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I am an absolute beginner in perl and I am trying to extract lines of text between 2 strings on different lines but without success. It looks like I`m missing something in my code. The code should print out the file name and the found strings. Do you have any idea where could be the problem ? Many thanks indeed for your help or advice. Here is the example:

*****************
example:
START
new line 1
new line 2
new line 3
END
*****************

and my script:

use strict;
use warnings;

my $command0 = "";
opendir (DIR, "C:/Users/input/") or die "$!";
my @files = readdir DIR;
close DIR;
splice (@files,0,2);

open(MYOUTFILE, ">>output/output.txt");
foreach my $file (@files) {
    open (CHECKBOOK, "input/$file")|| die "$!";
    while ($record = <CHECKBOOK>) {
        if (/\bstart\..\/bend\b/) {
            print MYOUTFILE "$file;$_\n";
        }
    }
    close(CHECKBOOK);
    $command0 = "";
}
close(MYOUTFILE);
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2 Answers 2

I suppose that you are trying to use a flip-flop here, which might work well for your input, but you've written it wrong:

if (/\bstart\..\/bend\b/) {

A flip-flop (the range operator) uses two statements, separated by either .. or .... What you want is two regexes joined with ..:

if (/\bSTART\b/ .. /\bEND\b/) 

Of course, you also want to match the case (upper), or use the /i modifier to ignore case. You might even want to use beginning of line anchor ^ to only match at the beginning of a line, e.g.:

if (/^START\b/ .. /^END\b/)

You should also know that your entire program can be replaced with a one-liner, such as

perl -ne 'print if /^START\b/ .. /^END\b/' input/*

Alas, this only works for linux. The cmd shell in Windows does not glob, so you must do that manually:

perl -ne "BEGIN { @ARGV = map glob, @ARGV }; print if /^START\b/ .. /^END\b/" input/*

If you are having troubles with the whole file printing no matter what you do, I think the problem lies with your input file. So take a moment to study it and make sure it is what you think it is, for example:

perl -MData::Dumper -e"$Data::Dumper::Useqq = 1; print Dumper $_;" file.txt
share|improve this answer
    
Thank you for your help.I did the changes according to your suggestions above but every time I run the script it prints out entire file instead of lines only in between START and END string. It works only if the START and END string are the boundaries of entire text in the file, if I have something before START and after END it prints entire file. Any idea why ? –  user2983070 Nov 12 '13 at 13:28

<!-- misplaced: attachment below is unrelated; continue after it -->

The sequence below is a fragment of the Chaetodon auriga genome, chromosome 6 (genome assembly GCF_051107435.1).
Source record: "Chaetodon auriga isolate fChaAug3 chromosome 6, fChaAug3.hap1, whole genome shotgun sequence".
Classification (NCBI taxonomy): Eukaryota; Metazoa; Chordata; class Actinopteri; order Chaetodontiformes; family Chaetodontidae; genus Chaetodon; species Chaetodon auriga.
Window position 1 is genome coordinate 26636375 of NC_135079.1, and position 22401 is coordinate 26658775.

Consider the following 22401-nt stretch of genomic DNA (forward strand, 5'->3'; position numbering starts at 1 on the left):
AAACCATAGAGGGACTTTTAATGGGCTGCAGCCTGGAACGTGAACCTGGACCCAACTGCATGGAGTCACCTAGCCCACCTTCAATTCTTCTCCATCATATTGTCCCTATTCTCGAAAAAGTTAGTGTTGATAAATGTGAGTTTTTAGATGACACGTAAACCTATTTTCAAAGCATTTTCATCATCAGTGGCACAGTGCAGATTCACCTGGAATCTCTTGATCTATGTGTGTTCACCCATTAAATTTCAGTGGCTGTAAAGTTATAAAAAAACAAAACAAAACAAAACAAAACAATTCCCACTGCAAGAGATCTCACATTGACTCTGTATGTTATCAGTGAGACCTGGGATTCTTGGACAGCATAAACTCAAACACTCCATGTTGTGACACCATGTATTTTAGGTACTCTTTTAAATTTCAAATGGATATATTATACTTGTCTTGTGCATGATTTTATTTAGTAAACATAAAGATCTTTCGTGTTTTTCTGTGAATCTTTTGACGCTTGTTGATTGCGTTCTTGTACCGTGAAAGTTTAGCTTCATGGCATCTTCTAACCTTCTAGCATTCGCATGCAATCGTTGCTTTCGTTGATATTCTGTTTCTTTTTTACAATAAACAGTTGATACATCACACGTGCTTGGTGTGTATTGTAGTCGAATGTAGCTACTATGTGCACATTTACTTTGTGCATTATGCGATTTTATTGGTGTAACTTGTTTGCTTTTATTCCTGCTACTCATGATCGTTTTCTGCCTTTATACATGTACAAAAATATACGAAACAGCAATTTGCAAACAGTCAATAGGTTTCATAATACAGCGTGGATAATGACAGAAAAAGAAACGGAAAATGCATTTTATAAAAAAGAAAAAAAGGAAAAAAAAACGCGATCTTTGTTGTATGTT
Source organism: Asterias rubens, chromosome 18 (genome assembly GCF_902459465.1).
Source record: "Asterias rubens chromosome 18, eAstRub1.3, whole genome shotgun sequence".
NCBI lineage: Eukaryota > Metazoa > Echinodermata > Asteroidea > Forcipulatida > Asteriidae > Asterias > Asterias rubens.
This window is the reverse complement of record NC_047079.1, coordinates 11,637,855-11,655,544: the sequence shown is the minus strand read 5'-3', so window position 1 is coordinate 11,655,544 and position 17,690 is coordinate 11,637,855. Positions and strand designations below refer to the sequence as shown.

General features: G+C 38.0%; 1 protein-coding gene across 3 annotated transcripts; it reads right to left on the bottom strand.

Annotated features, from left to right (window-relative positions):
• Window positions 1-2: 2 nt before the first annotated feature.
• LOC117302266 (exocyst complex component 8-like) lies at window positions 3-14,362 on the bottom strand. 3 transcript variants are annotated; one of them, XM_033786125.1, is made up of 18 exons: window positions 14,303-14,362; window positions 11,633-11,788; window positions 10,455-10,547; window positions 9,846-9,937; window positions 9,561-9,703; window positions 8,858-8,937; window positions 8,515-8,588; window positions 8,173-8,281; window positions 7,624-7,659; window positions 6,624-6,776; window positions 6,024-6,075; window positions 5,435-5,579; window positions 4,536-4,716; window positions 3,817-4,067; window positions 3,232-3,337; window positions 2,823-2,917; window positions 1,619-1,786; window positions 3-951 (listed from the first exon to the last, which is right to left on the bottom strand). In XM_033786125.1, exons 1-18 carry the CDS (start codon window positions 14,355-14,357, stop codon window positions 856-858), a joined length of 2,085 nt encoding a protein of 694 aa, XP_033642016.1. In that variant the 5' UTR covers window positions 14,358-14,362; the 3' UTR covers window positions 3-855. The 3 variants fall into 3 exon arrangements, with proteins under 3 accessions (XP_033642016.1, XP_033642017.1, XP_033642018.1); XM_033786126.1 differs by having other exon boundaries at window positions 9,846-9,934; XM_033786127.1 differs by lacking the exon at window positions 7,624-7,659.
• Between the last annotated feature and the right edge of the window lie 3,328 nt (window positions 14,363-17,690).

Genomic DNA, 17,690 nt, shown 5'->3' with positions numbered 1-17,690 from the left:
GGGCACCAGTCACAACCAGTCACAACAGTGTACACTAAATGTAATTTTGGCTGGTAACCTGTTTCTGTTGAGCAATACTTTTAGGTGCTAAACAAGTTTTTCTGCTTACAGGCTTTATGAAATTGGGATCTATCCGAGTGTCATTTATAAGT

Well, you do $record = <CHECKBOOK> and then never use $record, which should mean you have tons of errors, and no lines should print. As for why all the lines print, I don't know. It sounds as though you are reading the file in a single line. –  TLP Nov 12 '13 at 13:39
    
you are right with the $record. I changed it to : if ($record =~/\start\b/ .. /^end\b/) { $command0 = $record; $found = 1; } if ($found==1) { print MYOUTFILE "$file;$command0\n"; $found = 0; } ....but still it prints everything :( –  user2983070 Nov 12 '13 at 13:45
    
You have failed to understand how the flip-flop operator works. Read perldoc perlop. With a statement such as if (/foo/ .. /bar/), the statement returns false until foo is found. Then it returns true until bar is found. That is the whole point of the operator, so don't use some silly $found flag. –  TLP Nov 12 '13 at 15:54
    
\s in a regex matches whitespace, not s. stop putting in extra \ unless you know you need them. you also aren't using /i or the correct case still. –  ysth Nov 12 '13 at 16:06

If you're matching a multi-line string, you might need to tell the regexp about it:

if (/\bstart\..\/bend\b/s) {

note the s after the regex.

Perldoc says:

  • s

Treat string as single line. That is, change "." to match any character whatsoever, even a newline, which normally it would not match.

share|improve this answer
    
I think that thing with .. in the middle is supposed to be a flip-flop, i.e. /\bstart\b/ .. /\bend\b/. –  TLP Nov 12 '13 at 13:11
    
Why do you think he's matching a multi-line string? He's clearly trying to use the flip-flop operator. –  Dave Cross Nov 12 '13 at 15:25

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